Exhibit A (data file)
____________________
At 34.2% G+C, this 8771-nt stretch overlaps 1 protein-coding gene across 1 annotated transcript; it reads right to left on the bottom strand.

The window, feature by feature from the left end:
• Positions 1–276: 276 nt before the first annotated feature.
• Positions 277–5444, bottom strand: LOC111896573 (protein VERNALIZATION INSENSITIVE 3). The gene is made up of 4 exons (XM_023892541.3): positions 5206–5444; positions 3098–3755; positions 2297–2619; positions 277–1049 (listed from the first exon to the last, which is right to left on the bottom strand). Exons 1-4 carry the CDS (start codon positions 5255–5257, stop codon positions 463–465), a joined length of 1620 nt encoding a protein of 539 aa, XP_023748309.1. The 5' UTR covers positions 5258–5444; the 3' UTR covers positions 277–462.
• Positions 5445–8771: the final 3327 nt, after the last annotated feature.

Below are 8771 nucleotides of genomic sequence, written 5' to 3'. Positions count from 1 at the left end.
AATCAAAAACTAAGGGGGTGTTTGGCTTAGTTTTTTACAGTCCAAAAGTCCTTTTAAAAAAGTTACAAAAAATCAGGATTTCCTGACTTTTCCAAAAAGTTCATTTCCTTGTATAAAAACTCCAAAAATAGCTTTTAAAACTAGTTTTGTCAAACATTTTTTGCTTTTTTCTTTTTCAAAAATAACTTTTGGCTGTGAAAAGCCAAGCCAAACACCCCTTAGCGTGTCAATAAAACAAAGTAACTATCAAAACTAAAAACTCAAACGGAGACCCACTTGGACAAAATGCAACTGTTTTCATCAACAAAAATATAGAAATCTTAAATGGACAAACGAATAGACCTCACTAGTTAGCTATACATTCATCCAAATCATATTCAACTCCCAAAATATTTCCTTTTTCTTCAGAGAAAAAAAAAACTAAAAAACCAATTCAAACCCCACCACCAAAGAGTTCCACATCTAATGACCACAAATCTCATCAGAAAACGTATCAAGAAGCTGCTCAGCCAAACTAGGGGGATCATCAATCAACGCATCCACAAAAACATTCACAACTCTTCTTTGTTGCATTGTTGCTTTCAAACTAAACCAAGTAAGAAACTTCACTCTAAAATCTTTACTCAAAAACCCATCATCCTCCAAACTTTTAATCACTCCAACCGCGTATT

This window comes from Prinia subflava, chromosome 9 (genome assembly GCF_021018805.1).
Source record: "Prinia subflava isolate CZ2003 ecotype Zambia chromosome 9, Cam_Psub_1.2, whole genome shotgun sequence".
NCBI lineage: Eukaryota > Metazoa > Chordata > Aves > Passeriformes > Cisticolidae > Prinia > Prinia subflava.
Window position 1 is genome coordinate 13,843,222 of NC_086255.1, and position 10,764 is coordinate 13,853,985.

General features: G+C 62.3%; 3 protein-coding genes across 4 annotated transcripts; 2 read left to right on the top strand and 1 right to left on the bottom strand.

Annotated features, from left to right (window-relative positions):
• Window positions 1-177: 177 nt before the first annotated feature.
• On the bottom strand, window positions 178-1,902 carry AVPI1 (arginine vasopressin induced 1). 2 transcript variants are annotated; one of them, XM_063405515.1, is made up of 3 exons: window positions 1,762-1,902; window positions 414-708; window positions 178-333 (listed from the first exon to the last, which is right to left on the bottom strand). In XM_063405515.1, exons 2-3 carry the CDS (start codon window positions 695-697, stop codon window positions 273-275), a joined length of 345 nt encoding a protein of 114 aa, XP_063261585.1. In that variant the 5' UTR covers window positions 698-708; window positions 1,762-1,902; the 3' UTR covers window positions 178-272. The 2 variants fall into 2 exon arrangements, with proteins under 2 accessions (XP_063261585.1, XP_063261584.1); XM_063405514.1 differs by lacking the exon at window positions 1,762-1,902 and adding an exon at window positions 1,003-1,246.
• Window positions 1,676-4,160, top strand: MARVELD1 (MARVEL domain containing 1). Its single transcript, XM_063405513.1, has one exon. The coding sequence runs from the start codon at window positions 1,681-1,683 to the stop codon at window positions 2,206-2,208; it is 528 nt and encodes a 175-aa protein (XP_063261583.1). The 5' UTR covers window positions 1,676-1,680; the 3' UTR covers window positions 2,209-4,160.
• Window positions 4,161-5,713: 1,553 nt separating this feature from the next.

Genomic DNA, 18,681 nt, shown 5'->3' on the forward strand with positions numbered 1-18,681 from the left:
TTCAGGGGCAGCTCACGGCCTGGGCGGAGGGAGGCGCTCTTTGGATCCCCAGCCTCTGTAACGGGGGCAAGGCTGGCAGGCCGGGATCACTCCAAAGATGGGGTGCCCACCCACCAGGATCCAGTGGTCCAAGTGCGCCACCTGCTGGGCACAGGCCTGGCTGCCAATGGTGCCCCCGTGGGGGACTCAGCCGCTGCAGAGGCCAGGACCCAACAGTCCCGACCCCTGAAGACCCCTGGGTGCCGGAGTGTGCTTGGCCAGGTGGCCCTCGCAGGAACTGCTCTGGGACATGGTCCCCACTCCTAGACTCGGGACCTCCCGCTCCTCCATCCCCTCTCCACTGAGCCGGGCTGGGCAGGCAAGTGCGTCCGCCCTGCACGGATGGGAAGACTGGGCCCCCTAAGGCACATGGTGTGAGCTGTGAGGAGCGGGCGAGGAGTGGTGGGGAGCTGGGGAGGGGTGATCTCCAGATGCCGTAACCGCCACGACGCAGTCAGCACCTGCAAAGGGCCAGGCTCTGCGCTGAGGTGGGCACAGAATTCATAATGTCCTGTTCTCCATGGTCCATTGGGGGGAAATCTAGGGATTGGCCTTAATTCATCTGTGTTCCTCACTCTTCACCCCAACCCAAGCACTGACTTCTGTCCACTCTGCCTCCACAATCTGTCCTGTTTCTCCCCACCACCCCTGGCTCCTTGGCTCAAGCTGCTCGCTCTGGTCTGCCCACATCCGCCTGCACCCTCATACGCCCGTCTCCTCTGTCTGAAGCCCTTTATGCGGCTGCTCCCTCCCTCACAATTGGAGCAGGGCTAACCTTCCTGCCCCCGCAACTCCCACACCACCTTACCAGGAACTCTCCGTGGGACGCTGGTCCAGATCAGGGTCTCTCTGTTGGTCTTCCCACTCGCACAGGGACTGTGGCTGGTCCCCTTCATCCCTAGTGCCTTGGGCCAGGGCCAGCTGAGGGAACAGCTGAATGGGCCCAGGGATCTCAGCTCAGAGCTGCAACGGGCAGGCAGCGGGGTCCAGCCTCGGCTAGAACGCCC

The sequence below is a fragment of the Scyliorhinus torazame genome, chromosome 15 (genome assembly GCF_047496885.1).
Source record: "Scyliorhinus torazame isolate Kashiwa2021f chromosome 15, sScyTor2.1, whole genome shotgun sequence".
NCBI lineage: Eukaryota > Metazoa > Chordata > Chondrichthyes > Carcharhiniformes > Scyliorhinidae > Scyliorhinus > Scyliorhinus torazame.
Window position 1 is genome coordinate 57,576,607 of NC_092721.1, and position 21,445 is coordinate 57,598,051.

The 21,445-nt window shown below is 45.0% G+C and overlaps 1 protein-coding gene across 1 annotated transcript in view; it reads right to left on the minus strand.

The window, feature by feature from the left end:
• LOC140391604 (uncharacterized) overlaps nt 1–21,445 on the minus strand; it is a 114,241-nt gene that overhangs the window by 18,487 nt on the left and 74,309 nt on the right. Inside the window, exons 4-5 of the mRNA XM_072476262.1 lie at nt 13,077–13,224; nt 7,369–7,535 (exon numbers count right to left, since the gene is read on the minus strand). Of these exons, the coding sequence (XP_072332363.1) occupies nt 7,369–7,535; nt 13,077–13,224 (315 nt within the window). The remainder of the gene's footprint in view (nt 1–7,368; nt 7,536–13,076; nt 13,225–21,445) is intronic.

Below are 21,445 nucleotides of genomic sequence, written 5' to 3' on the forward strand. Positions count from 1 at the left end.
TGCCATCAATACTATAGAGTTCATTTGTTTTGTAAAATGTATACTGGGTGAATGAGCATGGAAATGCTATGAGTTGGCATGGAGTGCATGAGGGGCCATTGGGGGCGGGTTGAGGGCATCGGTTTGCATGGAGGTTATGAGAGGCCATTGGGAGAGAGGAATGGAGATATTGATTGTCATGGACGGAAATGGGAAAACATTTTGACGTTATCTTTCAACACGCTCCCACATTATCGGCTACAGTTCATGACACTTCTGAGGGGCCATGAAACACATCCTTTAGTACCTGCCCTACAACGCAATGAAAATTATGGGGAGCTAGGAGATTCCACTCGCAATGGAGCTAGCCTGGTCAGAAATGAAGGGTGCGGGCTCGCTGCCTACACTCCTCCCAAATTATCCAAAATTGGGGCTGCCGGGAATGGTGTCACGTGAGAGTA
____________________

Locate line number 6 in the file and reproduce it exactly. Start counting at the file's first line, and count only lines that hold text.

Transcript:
Below are 8771 nucleotides of genomic sequence, written 5' to 3'. Positions count from 1 at the left end.